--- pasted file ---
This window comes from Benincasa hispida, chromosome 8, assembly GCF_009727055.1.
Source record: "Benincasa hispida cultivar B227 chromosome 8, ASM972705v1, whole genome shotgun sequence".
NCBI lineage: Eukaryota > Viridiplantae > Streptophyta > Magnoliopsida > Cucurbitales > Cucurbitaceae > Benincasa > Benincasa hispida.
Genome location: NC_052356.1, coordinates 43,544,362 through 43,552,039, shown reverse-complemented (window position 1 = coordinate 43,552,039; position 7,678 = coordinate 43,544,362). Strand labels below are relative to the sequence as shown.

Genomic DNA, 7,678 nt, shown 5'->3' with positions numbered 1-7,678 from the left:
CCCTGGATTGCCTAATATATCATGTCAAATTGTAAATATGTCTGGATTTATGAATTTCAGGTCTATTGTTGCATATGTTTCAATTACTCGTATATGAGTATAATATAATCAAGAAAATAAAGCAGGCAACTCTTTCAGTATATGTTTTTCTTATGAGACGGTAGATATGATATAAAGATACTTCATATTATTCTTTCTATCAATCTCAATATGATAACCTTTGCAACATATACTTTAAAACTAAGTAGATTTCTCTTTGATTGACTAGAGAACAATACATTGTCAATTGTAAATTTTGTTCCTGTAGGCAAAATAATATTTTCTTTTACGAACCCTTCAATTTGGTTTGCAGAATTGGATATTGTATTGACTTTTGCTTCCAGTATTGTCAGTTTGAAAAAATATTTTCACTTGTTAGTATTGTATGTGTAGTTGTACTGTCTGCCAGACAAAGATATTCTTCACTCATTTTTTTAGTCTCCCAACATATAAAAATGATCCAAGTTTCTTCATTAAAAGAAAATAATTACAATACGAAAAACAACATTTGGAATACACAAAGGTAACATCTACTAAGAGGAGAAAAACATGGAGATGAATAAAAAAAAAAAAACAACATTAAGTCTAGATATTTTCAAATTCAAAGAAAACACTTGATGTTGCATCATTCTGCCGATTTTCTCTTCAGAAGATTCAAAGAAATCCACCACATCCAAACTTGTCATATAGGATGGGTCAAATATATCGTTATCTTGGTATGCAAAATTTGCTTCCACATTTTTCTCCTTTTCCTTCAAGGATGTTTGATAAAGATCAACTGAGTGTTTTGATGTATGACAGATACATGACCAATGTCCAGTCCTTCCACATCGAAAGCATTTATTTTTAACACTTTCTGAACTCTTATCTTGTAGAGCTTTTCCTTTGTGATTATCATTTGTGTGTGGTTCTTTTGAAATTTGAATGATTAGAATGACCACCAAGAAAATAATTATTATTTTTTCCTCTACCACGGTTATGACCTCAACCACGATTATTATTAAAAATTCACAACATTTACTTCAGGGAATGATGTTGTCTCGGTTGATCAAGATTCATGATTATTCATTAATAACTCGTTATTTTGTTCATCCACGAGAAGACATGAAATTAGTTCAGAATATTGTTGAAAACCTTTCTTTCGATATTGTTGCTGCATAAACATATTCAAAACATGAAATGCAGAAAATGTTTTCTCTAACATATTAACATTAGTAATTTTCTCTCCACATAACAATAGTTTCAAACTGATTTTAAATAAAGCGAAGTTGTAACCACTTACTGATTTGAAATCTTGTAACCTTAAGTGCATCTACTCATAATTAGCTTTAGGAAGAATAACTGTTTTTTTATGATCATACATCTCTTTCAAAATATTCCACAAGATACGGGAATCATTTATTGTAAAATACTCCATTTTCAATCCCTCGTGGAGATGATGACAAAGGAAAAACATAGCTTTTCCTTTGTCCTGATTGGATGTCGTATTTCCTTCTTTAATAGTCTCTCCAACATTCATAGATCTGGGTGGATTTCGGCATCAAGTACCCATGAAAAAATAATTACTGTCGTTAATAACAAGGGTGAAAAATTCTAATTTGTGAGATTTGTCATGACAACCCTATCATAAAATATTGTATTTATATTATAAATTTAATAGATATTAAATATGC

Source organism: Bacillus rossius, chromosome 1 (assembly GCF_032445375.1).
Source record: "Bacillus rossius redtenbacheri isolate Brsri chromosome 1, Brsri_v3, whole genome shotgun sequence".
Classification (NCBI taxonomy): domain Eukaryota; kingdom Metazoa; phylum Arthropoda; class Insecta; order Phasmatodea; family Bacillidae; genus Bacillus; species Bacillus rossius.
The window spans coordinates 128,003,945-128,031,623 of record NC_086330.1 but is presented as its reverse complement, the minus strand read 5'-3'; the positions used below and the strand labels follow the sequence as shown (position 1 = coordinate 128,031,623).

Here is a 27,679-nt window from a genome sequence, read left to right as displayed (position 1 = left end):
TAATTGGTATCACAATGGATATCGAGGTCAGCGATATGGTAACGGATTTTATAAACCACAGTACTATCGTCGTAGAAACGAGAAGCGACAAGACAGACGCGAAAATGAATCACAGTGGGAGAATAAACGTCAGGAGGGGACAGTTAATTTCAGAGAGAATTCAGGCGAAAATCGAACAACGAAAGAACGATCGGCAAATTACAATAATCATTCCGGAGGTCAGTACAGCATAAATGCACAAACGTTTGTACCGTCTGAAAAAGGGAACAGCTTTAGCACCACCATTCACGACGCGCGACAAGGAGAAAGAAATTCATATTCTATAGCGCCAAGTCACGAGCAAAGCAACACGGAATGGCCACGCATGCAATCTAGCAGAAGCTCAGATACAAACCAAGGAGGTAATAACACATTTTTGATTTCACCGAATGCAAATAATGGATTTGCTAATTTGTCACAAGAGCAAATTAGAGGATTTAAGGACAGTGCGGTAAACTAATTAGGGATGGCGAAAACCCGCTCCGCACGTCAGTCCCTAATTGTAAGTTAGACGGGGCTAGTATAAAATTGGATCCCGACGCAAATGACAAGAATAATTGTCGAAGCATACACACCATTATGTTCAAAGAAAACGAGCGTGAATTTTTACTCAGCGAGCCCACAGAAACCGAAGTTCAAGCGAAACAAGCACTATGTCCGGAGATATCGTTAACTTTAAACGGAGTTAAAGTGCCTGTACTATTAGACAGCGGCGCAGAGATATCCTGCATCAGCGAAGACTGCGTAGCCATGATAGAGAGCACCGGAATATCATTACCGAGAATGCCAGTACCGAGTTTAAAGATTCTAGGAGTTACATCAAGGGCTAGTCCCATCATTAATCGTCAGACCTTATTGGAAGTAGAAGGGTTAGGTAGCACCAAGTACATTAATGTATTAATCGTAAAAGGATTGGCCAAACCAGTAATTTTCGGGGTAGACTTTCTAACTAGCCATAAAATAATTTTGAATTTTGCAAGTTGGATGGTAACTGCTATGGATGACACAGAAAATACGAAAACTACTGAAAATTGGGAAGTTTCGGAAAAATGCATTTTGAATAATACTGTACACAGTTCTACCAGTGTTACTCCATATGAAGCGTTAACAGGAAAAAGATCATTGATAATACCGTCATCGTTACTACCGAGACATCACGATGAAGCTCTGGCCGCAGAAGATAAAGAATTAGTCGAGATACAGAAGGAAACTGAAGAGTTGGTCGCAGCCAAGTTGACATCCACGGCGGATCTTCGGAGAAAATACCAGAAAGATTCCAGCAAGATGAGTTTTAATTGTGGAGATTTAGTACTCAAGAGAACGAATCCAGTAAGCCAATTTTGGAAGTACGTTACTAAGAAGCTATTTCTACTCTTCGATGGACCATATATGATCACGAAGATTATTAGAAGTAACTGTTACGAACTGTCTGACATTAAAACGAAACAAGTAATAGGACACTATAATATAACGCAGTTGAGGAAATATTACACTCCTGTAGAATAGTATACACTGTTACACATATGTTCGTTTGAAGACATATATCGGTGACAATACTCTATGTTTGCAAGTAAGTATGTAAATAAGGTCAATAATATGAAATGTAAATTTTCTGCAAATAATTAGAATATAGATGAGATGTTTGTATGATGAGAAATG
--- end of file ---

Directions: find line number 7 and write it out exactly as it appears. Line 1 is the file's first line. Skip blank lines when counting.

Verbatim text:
Source organism: Bacillus rossius, chromosome 1 (assembly GCF_032445375.1).